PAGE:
An Entrepreneurs Guide to The Headwinds of Change


By Art Reisman

For anybody who has ever done something innovative you’ll find most technology advances require some sort of change in behavior on the part of the target customer  (consumer or business).  The larger the organization,  the less likely they are to embrace that change, many times they are downright hostile toward change.

I attended an entrepreneur group last month where a company is going to market with a smart Window that changes reflectivity with outside temperature. The demand and value for this product clearly distinguish it as cost-savings winner, and yet, because entrenched ideas about smart windows, it has been a 12 year battle of sacrifice and pain for founder Wil McCarthy to get his product to market.

Like eating an unknown berry when you have other food sources, the human resistance reflex is perhaps deep-seated and evolutionary.  On the other hand, people will react to perceived threats almost immediately, a topic I wrote about previously.

Here are some of the governing factors that limit the ability of  a new product to change or enhance a market space.

1) Cash. Most businesses have already spent their spare cash before they have accumulated it.  They don’t keep a kitty around for a new  idea. Typically they  have a long list of existing ideas politically competing for a limited amount of investment.

  • The sports bar could use new big screen TV’s
  • The factory needs new automated robots
  • The office building could save money with new thermal windows

Barring some rare financial good times, like the stock bubble of 2000, all new products must face the reality of “cash flow politics”.

The list of productivity enhancements for any business is endless, so when an entrepreneur comes along with a newfangled idea to help a business, the newcomer must compete with cash needs within the organization. The new product/idea must be either superior to the existing list, or you must politically work your way to the top of the list.   Barring some rare financial good times, like the stock bubble of 2000, all new products must face the reality of “cash flow politics”.

2) Credibility

Perhaps this line item should have come before cash, but realistically none of these are optional.

I am normally not a big supporter of using your friends and relatives as market validators, (they will never give you honest feedback if your idea has a flaw) but you’ll need some friendly reviews of some kind to vouch for your product as a reference. So get a few people to try your product or service and write a review. Don’t be bashful about aggressively pursuing your references to say something. There are no rules here other than the references must be verifiable – as long as you know your product works and are willing to stand behind it.  Don’t worry about how prestigious your reviewers are – just get someone to agree, get a quote or two, and then set up a professional looking web page with the contact information for your references.

Note: When you set up a Web Page, you’ll likely use a template. Make sure to fill out every aspect of the template, there is nothing worse than going to a business web site and finding templates that have not been filled out with thoughtful content.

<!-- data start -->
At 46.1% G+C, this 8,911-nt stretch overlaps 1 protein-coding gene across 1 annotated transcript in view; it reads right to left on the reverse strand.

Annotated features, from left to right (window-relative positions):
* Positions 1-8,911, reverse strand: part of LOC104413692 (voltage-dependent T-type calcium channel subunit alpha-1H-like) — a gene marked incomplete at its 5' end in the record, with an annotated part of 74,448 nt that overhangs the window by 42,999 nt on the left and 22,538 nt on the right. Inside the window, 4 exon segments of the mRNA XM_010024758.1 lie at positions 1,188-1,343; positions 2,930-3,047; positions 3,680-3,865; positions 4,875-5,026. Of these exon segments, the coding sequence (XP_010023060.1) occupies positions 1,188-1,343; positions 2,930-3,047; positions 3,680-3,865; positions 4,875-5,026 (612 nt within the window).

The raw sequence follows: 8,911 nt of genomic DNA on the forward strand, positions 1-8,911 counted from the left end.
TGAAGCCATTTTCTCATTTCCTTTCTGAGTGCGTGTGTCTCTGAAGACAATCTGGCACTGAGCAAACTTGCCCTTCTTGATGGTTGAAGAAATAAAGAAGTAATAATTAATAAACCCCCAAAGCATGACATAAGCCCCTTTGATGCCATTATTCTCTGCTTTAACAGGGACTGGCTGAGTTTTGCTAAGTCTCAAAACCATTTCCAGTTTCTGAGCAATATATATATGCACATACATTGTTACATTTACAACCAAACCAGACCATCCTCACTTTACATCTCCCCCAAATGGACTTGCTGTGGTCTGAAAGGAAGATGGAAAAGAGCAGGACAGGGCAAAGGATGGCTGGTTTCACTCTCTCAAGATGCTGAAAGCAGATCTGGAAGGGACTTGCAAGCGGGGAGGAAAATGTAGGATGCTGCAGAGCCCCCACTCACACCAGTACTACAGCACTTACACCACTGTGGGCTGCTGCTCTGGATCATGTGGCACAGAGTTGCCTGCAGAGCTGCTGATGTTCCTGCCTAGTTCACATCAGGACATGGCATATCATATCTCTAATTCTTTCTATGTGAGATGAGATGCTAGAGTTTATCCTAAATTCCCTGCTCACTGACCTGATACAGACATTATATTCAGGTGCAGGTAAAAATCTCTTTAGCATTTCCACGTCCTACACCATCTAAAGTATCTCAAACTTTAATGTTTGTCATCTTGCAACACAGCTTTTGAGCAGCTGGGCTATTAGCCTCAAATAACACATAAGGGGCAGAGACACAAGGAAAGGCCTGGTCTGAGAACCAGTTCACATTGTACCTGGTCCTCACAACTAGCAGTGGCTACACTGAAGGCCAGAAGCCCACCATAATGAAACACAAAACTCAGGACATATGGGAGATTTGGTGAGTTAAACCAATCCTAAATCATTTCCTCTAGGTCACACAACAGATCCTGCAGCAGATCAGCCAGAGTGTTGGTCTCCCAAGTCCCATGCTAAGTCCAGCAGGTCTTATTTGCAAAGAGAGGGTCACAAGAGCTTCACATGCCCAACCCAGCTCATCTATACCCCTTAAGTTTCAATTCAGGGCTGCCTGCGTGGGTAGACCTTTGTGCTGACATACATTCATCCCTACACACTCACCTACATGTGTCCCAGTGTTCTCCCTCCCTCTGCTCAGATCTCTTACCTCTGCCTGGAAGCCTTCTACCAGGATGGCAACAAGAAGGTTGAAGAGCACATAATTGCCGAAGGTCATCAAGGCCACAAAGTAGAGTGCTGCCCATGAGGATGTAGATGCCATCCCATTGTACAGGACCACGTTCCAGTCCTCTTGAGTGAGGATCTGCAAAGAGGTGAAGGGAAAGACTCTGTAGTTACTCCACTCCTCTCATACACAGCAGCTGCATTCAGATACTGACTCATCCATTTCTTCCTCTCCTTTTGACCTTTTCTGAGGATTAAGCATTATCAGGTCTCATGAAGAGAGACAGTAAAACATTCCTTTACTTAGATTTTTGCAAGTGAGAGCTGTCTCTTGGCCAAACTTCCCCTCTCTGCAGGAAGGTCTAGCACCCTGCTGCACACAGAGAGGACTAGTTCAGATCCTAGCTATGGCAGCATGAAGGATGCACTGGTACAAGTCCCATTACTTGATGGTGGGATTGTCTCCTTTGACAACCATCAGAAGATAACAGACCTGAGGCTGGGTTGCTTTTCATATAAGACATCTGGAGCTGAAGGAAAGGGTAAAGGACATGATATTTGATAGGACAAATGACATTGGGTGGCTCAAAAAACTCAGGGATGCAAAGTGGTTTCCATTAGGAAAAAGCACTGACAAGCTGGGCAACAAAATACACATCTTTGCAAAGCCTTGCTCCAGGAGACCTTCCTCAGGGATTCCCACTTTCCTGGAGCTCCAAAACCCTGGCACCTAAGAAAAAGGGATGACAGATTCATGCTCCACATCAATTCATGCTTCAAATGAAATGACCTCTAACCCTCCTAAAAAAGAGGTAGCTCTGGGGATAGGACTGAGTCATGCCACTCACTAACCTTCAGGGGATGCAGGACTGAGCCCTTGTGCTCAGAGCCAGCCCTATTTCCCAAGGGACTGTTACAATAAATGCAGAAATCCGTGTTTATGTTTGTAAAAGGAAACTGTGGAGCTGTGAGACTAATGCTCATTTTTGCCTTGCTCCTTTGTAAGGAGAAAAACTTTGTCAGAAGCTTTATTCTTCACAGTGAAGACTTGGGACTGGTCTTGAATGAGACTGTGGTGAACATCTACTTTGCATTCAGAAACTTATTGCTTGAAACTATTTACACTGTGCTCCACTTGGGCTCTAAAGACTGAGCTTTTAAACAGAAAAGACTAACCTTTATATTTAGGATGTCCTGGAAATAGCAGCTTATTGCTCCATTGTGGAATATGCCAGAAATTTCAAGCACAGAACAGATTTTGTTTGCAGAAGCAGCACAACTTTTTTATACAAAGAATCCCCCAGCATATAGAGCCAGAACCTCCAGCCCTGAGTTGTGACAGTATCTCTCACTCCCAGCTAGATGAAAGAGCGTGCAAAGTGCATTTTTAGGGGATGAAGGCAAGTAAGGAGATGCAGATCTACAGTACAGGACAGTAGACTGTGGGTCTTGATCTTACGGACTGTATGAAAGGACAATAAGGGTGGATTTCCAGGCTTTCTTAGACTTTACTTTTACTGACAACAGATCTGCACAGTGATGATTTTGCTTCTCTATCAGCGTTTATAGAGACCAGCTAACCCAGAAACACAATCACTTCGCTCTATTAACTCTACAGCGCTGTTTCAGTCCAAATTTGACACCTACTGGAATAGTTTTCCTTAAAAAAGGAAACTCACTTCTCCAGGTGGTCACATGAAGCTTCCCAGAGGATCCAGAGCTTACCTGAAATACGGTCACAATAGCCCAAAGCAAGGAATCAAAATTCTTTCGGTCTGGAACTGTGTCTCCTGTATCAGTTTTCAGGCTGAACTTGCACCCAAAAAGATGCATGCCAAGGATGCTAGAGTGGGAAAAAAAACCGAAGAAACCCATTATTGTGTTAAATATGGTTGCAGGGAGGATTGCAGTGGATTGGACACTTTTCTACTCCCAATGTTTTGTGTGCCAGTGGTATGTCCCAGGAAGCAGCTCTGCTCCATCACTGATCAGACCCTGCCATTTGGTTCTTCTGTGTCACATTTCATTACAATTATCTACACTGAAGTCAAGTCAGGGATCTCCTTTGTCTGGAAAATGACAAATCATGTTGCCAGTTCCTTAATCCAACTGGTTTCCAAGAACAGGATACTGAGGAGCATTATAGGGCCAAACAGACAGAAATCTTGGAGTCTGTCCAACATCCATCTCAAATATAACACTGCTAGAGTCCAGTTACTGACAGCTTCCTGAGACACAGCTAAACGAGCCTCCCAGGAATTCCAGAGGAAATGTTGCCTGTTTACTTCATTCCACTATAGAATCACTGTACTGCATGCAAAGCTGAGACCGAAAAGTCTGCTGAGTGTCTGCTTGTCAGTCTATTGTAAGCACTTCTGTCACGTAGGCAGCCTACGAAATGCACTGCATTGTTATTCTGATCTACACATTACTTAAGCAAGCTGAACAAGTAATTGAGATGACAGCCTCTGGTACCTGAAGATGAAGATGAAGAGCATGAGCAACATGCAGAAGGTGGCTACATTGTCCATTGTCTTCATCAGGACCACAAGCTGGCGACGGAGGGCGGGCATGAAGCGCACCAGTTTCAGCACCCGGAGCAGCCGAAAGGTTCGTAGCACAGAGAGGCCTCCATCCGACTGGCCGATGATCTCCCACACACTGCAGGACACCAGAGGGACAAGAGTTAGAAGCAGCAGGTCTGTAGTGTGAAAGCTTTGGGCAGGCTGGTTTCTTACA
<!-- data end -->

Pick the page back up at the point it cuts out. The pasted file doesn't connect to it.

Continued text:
3) Market Research, will they buy?

This does tie back to the Cash question.

Most young, first-time entrepreneurs assume that since they like their idea, and all their friends like the idea, then people will buy their product or service.

The best thing you can do to get real honest feedback is to sell your product early based on a description. Call it a pre-order, or a promise to purchase. Figure out some way to find out if a real customer is willing to pay any amount for your product, before you spend 1000’s of hours building your product.

The level of commitment could be something as simple as a registration form for a discount on your website. If somebody takes the time to fill out a form on your web site, they are likely to buy later… I don’t have the cycles to explain all the ways to do this type of validation, but I can tell you the narrow audience of talking to your friends and family about your product as your conclusive market research is very misleading.  Sure, they may buy it, but you need to engage a stranger and get them to commit to something. The registration for a discount is just one simple way to confirm a higher level of commitment of interest before you invest too heavily in the idea.

4) Best if your product returns something $.

People and business like things that make money for them. This scheme is exploited to the hilt with vertical marketing, (e.g. Amway  Corporation and such…).  I am no fan of vertical marketing, but my point was that you need to offer your customer a way to make money and then you’ll get their attention. A better example would be the ATM business, banks pay convenience stores to place their ATMs in their stores. Another example is pay-per-view TV in hotels. Lodgenet grew to a multi-billion dollar company by offering small hotels a share of the revenue for their pay-per-view. What do you think works better when approaching a hotel operator? 1) selling pool cleaning supplies, or 2) a pay-per-view movie system that creates revenue to their bottom line.

Although these types of revenue generating ideas may require a change in your entrepreneurial thought process, they will greatly increase your chances of financial success.

One Response to “An Entrepreneurs Guide to The Headwinds of Change”

  1. NetEqualizer News: April 2014 | NetEqualizer News Blog Says:

    […] An Entrepreneurs Guide to The Headwinds of Change […]


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